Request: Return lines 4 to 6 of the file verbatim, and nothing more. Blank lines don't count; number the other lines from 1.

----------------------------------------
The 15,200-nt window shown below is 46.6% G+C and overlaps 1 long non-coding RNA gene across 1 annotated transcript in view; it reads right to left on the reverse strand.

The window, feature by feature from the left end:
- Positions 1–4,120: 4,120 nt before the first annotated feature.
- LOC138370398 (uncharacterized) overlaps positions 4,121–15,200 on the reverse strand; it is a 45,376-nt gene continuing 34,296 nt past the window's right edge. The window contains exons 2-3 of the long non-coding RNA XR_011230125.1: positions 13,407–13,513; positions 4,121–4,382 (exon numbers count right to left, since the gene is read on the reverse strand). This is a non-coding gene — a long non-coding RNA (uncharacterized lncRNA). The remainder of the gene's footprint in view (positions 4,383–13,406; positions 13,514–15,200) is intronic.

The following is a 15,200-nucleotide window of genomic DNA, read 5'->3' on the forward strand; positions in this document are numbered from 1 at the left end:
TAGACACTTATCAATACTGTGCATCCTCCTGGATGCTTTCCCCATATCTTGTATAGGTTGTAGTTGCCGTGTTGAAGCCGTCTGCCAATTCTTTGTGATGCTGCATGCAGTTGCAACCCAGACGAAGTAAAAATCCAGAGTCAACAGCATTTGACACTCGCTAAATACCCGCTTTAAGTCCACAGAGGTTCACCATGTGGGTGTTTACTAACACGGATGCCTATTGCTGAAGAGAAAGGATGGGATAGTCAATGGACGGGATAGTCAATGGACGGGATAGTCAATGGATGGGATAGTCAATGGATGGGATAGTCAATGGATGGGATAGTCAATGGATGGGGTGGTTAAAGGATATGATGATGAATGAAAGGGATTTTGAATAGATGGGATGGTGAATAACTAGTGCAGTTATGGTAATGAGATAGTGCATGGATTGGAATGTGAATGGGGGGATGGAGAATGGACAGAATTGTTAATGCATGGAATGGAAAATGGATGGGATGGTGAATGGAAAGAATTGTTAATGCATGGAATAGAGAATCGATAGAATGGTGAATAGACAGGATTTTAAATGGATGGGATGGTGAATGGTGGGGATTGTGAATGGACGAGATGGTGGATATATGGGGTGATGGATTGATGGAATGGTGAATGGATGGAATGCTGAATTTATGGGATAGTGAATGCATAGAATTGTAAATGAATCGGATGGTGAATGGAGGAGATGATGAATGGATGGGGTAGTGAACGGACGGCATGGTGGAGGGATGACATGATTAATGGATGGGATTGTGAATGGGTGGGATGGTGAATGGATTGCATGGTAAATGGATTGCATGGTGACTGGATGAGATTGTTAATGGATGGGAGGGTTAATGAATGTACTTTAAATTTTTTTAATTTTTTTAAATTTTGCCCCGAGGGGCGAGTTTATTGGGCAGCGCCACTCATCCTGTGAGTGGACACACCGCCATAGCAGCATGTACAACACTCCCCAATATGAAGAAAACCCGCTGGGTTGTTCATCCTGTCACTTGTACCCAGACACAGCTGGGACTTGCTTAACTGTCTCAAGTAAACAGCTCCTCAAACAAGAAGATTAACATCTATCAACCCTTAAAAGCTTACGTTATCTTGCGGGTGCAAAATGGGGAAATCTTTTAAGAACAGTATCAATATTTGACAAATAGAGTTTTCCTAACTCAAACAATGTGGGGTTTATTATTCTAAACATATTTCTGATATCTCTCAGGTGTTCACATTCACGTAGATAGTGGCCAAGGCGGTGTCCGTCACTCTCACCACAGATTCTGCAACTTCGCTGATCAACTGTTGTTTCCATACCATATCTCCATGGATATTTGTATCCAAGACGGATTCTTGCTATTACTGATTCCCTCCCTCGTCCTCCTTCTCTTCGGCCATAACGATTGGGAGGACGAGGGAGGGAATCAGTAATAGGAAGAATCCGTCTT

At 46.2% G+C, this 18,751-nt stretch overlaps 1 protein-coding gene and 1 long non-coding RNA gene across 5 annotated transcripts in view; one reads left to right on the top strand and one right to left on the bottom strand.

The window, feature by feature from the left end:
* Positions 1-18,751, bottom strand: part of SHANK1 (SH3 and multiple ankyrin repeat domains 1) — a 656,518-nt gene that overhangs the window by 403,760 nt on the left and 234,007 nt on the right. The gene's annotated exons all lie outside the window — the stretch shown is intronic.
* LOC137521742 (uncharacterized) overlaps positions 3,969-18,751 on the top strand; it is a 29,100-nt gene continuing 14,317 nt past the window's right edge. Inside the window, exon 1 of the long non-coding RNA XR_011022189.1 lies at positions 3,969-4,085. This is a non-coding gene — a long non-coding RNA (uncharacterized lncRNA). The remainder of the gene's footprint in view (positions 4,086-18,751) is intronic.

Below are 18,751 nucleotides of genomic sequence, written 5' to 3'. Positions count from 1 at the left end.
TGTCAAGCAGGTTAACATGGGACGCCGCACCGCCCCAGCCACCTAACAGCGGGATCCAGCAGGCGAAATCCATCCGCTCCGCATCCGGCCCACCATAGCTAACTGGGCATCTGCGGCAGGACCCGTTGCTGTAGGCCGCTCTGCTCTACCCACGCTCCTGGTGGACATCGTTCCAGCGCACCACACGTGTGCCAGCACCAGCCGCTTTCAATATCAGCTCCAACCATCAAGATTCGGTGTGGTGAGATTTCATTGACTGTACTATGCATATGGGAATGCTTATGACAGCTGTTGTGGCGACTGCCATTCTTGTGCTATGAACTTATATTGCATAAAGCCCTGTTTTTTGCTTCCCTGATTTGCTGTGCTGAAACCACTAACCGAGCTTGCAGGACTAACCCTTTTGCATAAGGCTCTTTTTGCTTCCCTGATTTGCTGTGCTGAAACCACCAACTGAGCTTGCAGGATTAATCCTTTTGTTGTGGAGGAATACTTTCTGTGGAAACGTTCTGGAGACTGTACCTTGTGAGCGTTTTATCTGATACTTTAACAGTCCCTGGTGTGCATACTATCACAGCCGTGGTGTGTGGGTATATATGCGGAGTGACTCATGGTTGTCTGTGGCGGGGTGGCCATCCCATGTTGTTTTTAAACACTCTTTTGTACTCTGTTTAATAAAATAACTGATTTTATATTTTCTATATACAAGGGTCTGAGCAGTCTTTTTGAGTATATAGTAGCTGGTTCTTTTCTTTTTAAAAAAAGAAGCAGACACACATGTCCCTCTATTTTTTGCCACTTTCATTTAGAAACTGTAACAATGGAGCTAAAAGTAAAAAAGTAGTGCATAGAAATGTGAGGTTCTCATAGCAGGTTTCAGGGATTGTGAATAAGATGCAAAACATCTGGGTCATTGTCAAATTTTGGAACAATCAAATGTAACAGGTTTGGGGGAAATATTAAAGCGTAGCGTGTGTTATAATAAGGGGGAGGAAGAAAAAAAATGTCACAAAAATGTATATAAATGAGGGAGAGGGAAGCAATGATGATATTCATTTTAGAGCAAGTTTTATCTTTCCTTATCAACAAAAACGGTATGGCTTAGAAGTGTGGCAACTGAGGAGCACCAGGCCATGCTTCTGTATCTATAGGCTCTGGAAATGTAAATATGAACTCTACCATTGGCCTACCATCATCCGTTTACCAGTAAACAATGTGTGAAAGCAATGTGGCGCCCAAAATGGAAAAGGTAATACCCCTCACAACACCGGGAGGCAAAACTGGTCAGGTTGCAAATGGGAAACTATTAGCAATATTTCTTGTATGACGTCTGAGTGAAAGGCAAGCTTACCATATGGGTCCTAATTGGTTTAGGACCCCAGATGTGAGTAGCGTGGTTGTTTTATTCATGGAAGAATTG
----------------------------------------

- LOC138370398 (uncharacterized) overlaps positions 4,121–15,200 on the reverse strand; it is a 45,376-nt gene continuing 34,296 nt past the window's right edge. The window contains exons 2-3 of the long non-coding RNA XR_011230125.1: positions 13,407–13,513; positions 4,121–4,382 (exon numbers count right to left, since the gene is read on the reverse strand). This is a non-coding gene — a long non-coding RNA (uncharacterized lncRNA). The remainder of the gene's footprint in view (positions 4,383–13,406; positions 13,514–15,200) is intronic.

The following is a 15,200-nucleotide window of genomic DNA, read 5'->3' on the forward strand; positions in this document are numbered from 1 at the left end:
TAGACACTTATCAATACTGTGCATCCTCCTGGATGCTTTCCCCATATCTTGTATAGGTTGTAGTTGCCGTGTTGAAGCCGTCTGCCAATTCTTTGTGATGCTGCATGCAGTTGCAACCCAGACGAAGTAAAAATCCAGAGTCAACAGCATTTGACACTCGCTAAATACCCGCTTTAAGTCCACAGAGGTTCACCATGTGGGTGTTTACTAACACGGATGCCTATTGCTGAAGAGAAAGGATGGGATAGTCAATGGACGGGATAGTCAATGGACGGGATAGTCAATGGATGGGATAGTCAATGGATGGGATAGTCAATGGATGGGATAGTCAATGGATGGGGTGGTTAAAGGATATGATGATGAATGAAAGGGATTTTGAATAGATGGGATGGTGAATAACTAGTGCAGTTATGGTAATGAGATAGTGCATGGATTGGAATGTGAATGGGGGGATGGAGAATGGACAGAATTGTTAATGCATGGAATGGAAAATGGATGGGATGGTGAATGGAAAGAATTGTTAATGCATGGAATAGAGAATCGATAGAATGGTGAATAGACAGGATTTTAAATGGATGGGATGGTGAATGGTGGGGATTGTGAATGGACGAGATGGTGGATATATGGGGTGATGGATTGATGGAATGGTGAATGGATGGAATGCTGAATTTATGGGATAGTGAATGCATAGAATTGTAAATGAATCGGATGGTGAATGGAGGAGATGATGAATGGATGGGGTAGTGAACGGACGGCATGGTGGAGGGATGACATGATTAATGGATGGGATTGTGAATGGGTGGGATGGTGAATGGATTGCATGGTAAATGGATTGCATGGTGACTGGATGAGATTGTTAATGGATGGGAGGGTTAATGAATGTACTTTAAATTTTTTTAATTTTTTTAAATTTTGCCCCGAGGGGCGAGTTTATTGGGCAGCGCCACTCATCCTGTGAGTGGACACACCGCCATAGCAGCATGTACAACACTCCCCAATATGAAGAAAACCCGCTGGGTTGTTCATCCTGTCACTTGTACCCAGACACAGCTGGGACTTGCTTAACTGTCTCAAGTAAACAGCTCCTCAAACAAGAAGATTAACATCTATCAACCCTTAAAAGCTTACGTTATCTTGCGGGTGCAAAATGGGGAAATCTTTTAAGAACAGTATCAATATTTGACAAATAGAGTTTTCCTAACTCAAACAATGTGGGGTTTATTATTCTAAACATATTTCTGATATCTCTCAGGTGTTCACATTCACGTAGATAGTGGCCAAGGCGGTGTCCGTCACTCTCACCACAGATTCTGCAACTTCGCTGATCAACTGTTGTTTCCATACCATATCTCCATGGATATTTGTATCCAAGACGGATTCTTGCTATTACTGATTCCCTCCCTCGTCCTCCTTCTCTTCGGCCATAACGATTGGGAGGACGAGGGAGGGAATCAGTAATAGGAAGAATCCGTCTT